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Diabetes costs NHS £1m per hour

Diabetes costs NHS £1m per hour

A report published today by leading health charity, Diabetes UK confirms that diabetes is one of the biggest health challenges facing the UK. 
Diabetes. Beware the Silent Assassin, reveals that approximately 10% of NHS spending goes on diabetes and its complications, which equates to £9bn per year or £1m an hour. 
  
The report also reveals that one in ten people in hospital in the UK have diabetes and 60% of inpatients with diabetes have been admitted as emergencies.  
 
Douglas Smallwood, Chief Executive of Diabetes UK, said: "Diabetes leads to heart disease, stroke, amputations, kidney failure and blindness and causes more deaths than breast and prostate cancer combined. Type 2 diabetes can remain undetected for 10 years or more before someone is diagnosed. It really is a silent assassin" more than 500,000 people have the condition but do not even know it and by the time they are diagnosed with type 2 diabetes 50% of people are found to have started developing complications."
 
Diabetes UK today launches the "Silent Assassin" campaign to highlight that diabetes is a serious condition and improve awareness of its devastating complications.
 
The campaign encourages people at risk of developing type 2 diabetes to make urgent changes in their lifestyle. Diabetes UK also wants to ensure that people with type 1 diabetes or with type 2 diabetes have access to appropriate care, support and education to help them manage their condition effectively and avoid developing the life-shattering complications of diabetes.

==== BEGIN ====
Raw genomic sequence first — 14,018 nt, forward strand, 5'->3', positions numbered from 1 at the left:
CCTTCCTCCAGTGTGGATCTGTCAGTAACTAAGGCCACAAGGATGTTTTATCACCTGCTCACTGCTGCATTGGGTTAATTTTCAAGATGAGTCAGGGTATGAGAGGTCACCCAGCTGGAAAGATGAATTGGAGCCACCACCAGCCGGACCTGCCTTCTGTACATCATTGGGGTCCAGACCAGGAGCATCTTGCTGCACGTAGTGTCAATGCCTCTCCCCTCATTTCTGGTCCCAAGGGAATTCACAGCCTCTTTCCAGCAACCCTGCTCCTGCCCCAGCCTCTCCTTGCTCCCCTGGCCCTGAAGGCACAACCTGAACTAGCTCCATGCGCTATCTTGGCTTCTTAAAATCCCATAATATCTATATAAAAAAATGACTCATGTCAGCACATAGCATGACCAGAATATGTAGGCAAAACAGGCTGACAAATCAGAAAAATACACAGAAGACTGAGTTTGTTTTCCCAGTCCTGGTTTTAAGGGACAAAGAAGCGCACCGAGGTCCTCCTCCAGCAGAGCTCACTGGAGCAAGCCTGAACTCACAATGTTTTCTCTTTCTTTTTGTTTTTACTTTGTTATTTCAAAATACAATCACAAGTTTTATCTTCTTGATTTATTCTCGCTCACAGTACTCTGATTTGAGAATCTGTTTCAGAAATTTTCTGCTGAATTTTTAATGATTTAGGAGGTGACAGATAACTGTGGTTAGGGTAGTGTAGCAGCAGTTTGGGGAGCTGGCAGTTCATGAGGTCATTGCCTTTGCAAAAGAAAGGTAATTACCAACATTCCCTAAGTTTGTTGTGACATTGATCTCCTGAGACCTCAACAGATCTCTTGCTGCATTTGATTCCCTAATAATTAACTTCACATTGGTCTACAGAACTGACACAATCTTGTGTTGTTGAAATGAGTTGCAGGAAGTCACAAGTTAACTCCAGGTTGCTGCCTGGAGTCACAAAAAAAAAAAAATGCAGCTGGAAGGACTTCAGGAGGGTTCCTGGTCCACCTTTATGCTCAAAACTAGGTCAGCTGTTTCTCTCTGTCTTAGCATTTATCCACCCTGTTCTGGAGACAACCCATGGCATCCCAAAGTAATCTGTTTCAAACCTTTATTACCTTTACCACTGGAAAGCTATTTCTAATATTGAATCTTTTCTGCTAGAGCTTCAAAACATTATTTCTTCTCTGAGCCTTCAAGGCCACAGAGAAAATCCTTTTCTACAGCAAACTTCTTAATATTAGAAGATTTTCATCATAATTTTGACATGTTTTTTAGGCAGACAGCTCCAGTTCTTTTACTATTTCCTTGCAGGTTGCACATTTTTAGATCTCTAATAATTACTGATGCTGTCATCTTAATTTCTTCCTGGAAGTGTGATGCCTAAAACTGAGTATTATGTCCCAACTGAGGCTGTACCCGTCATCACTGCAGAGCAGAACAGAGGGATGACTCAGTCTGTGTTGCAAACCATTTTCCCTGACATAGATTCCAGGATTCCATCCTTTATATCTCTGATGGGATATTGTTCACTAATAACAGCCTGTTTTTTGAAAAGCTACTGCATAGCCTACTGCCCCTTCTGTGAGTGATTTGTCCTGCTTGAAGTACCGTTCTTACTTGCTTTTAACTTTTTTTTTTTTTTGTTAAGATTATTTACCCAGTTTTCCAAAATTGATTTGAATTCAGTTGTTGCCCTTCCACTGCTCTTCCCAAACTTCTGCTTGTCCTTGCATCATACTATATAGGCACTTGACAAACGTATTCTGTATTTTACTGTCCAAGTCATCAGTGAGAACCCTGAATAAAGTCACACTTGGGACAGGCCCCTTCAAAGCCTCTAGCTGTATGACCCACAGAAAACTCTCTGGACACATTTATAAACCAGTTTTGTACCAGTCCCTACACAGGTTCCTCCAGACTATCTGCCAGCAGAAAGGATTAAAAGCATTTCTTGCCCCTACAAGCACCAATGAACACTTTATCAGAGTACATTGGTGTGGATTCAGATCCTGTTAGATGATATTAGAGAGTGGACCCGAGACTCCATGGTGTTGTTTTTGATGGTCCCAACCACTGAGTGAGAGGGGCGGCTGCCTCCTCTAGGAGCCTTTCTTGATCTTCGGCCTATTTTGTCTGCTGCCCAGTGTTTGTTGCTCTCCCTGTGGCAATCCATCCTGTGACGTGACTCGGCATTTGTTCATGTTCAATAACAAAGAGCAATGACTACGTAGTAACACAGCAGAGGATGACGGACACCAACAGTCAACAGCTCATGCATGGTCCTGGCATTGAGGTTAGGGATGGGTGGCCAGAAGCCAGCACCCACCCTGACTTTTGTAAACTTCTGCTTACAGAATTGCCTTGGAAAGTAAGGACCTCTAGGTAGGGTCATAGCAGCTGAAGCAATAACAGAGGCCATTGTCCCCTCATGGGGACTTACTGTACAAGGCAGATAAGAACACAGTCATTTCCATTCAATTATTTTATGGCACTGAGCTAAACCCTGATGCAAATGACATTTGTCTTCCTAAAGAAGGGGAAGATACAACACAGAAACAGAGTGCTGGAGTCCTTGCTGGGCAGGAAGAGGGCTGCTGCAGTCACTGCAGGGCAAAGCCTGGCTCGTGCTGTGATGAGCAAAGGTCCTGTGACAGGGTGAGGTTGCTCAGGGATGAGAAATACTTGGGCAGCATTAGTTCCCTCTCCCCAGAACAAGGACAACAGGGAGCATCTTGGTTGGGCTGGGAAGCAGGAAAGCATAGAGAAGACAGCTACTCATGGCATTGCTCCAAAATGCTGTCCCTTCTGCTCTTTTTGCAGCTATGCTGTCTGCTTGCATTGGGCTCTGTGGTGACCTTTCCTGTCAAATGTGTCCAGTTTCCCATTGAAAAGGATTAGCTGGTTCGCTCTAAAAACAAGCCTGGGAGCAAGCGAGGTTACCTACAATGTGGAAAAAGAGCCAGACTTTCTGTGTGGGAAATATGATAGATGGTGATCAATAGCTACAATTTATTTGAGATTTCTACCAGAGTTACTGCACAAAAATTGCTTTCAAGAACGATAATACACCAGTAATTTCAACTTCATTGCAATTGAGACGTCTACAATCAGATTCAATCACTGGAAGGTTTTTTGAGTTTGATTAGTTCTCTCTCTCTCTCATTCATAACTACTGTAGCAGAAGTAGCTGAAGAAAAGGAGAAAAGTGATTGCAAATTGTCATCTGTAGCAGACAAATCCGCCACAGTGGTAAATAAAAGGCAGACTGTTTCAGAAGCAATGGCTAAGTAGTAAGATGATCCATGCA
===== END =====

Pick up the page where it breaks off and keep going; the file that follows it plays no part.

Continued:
John Clark, from Dagenham, East London, had type 2 diabetes and died of heart failure in May this year, aged 51. His wife Elaine said: "John was first diagnosed with diabetes in 1990 and despite warnings about his high blood pressure and cholesterol levels, continued to smoke, drink too much, eat unhealthy takeaways and not monitor his blood glucose levels properly. He would also often walk out of check-up appointments if he had to wait too long.As a result, John lost most of his vision from diabetic retinopathy within three months in 2000; he went completely blind a year later. 
"In July 2007 he had a stroke and spent 17 weeks in hospital. Soon after returning home he began having severe hypos and wasn't eating so was readmitted for a further 16 weeks, in which time he lost six stone. He was then moved to a nursing home where he died three weeks later. 
"There needs to be better public awareness about the seriousness of diabetes and better access to care for people with the condition. We still find it hard to believe and accept how much damage diabetes can cause when not controlled; it is something I would not wish anyone to experience."
 
The campaign messages will be communicated through a series of UK-wide posters as well as newspaper and consumer magazine advertising from October 2008. The number of people with diabetes in the UK is rising dramatically, there are currently 2.3 million people diagnosed with the condition in the UK and it is estimated that there will be more than four million people with diabetes (diagnosed and undiagnosed) by 2025.
 
The Diabetes UK Silent Assassin report can be accessed

online.
 
Learn how to beat the Silent Assassin.

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